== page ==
The hooks 17 can be readily disengaged from the medial diagonal member 16 by pressing the longer arm 14 which carries the hook inwardly and sidewise enough to release the hook and then allowing the arm 14 to spring outwardly into an open position, as shown in FIG. 3. In
this open position the loops It and 11 are readily engaged with other parts of the tackle and it is apparent that the hooks 17 can be easily passed through small eyelets and loops of lures, flashers, lines, leaders and the like in making connections with and between the same.
The construction of our connector, and particularly the provision of the diagonal medial member 16 and bends 15, provide desirable longitudinal elasticity which helps to cushion and absorb tensile shock and strain to which the tackle with which this connector is used is subjected. FIG. 4 is illustrative of the operation of this connector under heavy tension to which it may be subjected when connected with tackle, indicated schematically by 2%. When heavy tension is applied the bends 15 yield resiliently and the diagonal member 16 tends to be drawn more nearly into longitudinal alignment with the connector. As this takes place the hooks 17 slide toward each other on the diagonal member 16 and, if the pull is heavy enough, these hooks may contact each other, as shown in FIG. 4. Under ordinary conditions of use the tensile strain on the connector will be cushioned to such an extent by the resilience of said connector that it will not cause the hooks 17 to straighten out and when the strain is released all parts will move back to their normal positions in which they are shown in FIG. 1.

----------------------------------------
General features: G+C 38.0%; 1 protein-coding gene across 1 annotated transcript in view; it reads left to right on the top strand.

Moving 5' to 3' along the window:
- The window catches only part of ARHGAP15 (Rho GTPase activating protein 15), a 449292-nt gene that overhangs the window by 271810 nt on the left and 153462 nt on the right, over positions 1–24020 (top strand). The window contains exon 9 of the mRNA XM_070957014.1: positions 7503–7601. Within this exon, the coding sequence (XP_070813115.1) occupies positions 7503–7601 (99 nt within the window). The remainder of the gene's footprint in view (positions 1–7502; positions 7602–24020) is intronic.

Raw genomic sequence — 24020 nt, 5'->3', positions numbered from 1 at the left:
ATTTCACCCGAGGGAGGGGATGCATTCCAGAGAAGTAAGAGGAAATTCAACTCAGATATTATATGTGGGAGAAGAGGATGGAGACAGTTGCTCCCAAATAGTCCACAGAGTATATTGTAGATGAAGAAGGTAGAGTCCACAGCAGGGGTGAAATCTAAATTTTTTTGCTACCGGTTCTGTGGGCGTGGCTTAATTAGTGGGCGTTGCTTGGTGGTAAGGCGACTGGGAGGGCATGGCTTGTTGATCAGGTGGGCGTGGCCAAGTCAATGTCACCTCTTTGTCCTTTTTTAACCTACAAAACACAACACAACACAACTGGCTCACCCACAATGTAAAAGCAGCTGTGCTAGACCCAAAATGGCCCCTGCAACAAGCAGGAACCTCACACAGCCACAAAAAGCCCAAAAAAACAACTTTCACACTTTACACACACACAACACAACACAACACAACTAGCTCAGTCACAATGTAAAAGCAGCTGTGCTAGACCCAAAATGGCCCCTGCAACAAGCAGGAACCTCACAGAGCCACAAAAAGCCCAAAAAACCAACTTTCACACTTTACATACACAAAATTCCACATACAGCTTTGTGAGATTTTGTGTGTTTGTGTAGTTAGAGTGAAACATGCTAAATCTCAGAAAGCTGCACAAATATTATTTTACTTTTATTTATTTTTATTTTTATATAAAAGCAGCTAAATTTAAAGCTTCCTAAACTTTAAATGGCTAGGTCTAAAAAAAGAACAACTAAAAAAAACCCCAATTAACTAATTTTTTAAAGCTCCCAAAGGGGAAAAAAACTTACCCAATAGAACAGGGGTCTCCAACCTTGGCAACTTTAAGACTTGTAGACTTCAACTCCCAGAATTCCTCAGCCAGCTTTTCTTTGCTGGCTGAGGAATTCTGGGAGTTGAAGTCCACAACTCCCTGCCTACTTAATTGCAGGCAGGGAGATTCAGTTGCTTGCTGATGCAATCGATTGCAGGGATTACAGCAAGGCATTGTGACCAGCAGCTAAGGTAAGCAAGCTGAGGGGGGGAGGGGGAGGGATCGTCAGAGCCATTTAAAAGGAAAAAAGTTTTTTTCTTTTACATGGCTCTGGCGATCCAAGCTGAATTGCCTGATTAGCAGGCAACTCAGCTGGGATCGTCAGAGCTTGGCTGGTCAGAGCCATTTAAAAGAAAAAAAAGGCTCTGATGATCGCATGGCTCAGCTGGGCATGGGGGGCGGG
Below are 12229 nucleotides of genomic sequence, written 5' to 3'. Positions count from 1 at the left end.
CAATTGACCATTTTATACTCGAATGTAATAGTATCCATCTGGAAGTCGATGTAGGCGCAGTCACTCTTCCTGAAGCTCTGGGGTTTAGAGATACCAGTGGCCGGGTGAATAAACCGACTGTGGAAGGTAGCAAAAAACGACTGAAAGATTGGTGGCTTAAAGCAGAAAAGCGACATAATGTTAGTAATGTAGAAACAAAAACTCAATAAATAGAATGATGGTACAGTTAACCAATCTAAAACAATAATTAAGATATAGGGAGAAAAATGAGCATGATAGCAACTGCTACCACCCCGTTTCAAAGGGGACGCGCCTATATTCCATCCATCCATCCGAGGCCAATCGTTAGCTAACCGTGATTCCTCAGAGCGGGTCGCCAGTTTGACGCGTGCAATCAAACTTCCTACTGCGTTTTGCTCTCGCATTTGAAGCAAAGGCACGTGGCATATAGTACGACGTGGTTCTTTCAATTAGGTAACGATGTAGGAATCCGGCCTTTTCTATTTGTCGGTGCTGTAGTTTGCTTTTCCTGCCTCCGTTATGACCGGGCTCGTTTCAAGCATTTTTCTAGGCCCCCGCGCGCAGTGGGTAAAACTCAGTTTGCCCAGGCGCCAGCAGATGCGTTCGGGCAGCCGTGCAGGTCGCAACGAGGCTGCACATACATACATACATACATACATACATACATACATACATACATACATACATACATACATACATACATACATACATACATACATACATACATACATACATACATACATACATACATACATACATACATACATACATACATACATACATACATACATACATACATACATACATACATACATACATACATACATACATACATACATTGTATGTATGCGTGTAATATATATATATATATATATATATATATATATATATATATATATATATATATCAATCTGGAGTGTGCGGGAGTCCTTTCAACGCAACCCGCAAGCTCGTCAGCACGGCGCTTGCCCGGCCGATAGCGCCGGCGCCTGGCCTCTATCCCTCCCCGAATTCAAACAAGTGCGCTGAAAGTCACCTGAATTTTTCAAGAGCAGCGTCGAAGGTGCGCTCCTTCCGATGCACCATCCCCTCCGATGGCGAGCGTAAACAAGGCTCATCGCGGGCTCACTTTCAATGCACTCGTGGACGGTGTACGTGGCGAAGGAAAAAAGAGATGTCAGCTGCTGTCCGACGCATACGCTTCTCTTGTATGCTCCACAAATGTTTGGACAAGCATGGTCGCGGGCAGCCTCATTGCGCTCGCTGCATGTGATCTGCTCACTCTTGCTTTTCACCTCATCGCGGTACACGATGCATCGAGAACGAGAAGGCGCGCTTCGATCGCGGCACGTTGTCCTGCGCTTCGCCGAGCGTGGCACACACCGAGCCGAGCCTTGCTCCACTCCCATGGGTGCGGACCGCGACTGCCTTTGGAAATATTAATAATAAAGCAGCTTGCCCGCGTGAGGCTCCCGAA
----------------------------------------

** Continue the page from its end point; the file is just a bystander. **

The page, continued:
The foregoing description and accompanying drawings clearly disclose a preferred embodiment of our invention but it will be understood that changes in the device may be made within the scope of the following claims.
1. A fishing tackle connector formed of a single piece of spring wire comprising two opposed U-shaped loops of similar size and shape each having a longer arm and a shorter arm connected with each other by an arcuate outer end portion; a medial diagonal member integrally connected by resilient bend portions with the inner ends of the shorter arms of said loops and normally extending between said two shorter arms at an oblique angle in the order of forty-five degrees relative to the longitudinal axis or" the connector; and a hook member on the inner end of the longer arm of each loop detachably engageable with the medial diagonal member substantially at the location where said medial diagonal member is connected with the shorter arm of the oppositely positioned U-shaped loop.
2. A figure eight type connector formed of a single piece of spring wire comprising two aligned U-shaped loops of similar size and shape each having a longer arm and a shorter arm integrally connected with each other by an arcuate outer end member; a medial diagonal member extending obliquely across the connector between the inner ends of the two U-shaped loops; two resilient integral bend portions connecting the inner ends of the shorter arms of the U-shaped loops with the respective ends of the medial diagonal member; and a hook provided on the inner end of the longer arm of each U- shaped loop, each hook being detachably engageable with said medial diagonal member adjacent the location of one of said resilient bend portions, said medial diagonal member and the bend portions connecting it with the shorter arms of said U-shaped loops being resiliently yieldable to tension exerted on the connector, the medial diagonal member being angularly movable by tension toward a position of longitudinal alignment with the connector and the hooks being movable toward each other on the medial diagonal member when said medial diagonal member is angularly moved by tension.
References Cited in the file of this patent UNITED STATES PATENTS Caldwell Oct. 11, 1955 FOREIGN PATENTS Great Britain Dec. 13, 1917